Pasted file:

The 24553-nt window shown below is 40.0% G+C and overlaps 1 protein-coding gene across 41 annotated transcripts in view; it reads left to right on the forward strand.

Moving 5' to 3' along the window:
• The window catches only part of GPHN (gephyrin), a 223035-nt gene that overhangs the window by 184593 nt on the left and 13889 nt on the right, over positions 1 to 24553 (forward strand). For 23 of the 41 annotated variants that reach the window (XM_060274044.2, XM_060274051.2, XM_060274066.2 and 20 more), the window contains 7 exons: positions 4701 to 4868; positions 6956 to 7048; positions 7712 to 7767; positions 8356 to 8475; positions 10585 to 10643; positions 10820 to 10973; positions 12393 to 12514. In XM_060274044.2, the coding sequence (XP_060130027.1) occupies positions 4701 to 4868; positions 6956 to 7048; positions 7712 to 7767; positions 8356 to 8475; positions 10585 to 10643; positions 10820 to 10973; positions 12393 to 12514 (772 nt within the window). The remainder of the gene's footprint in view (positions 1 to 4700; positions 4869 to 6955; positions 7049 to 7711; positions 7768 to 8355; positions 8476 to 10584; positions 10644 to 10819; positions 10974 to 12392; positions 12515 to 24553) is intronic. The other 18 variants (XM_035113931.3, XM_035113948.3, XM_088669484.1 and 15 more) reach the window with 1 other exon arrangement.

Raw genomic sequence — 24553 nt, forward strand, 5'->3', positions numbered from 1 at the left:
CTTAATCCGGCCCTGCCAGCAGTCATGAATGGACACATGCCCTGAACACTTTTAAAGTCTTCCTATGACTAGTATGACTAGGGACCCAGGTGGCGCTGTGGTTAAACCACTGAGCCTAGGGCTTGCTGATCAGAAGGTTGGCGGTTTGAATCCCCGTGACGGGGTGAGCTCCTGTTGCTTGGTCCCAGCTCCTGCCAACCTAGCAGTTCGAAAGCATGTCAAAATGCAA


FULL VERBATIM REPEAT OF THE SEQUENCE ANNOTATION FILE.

The 24553-nt window shown below is 40.0% G+C and overlaps 1 protein-coding gene across 41 annotated transcripts in view; it reads left to right on the forward strand.

Moving 5' to 3' along the window:
• The window catches only part of GPHN (gephyrin), a 223035-nt gene that overhangs the window by 184593 nt on the left and 13889 nt on the right, over positions 1 to 24553 (forward strand). For 23 of the 41 annotated variants that reach the window (XM_060274044.2, XM_060274051.2, XM_060274066.2 and 20 more), the window contains 7 exons: positions 4701 to 4868; positions 6956 to 7048; positions 7712 to 7767; positions 8356 to 8475; positions 10585 to 10643; positions 10820 to 10973; positions 12393 to 12514. In XM_060274044.2, the coding sequence (XP_060130027.1) occupies positions 4701 to 4868; positions 6956 to 7048; positions 7712 to 7767; positions 8356 to 8475; positions 10585 to 10643; positions 10820 to 10973; positions 12393 to 12514 (772 nt within the window). The remainder of the gene's footprint in view (positions 1 to 4700; positions 4869 to 6955; positions 7049 to 7711; positions 7768 to 8355; positions 8476 to 10584; positions 10644 to 10819; positions 10974 to 12392; positions 12515 to 24553) is intronic. The other 18 variants (XM_035113931.3, XM_035113948.3, XM_088669484.1 and 15 more) reach the window with 1 other exon arrangement.

Raw genomic sequence — 24553 nt, forward strand, 5'->3', positions numbered from 1 at the left:
CTTAATCCGGCCCTGCCAGCAGTCATGAATGGACACATGCCCTGAACACTTTTAAAGTCTTCCTATGACTAGTATGACTAGGGACCCAGGTGGCGCTGTGGTTAAACCACTGAGCCTAGGGCTTGCTGATCAGAAGGTTGGCGGTTTGAATCCCCGTGACGGGGTGAGCTCCTGTTGCTTGGTCCCAGCTCCTGCCAACCTAGCAGTTCGAAAGCATGTCAAAATGCAA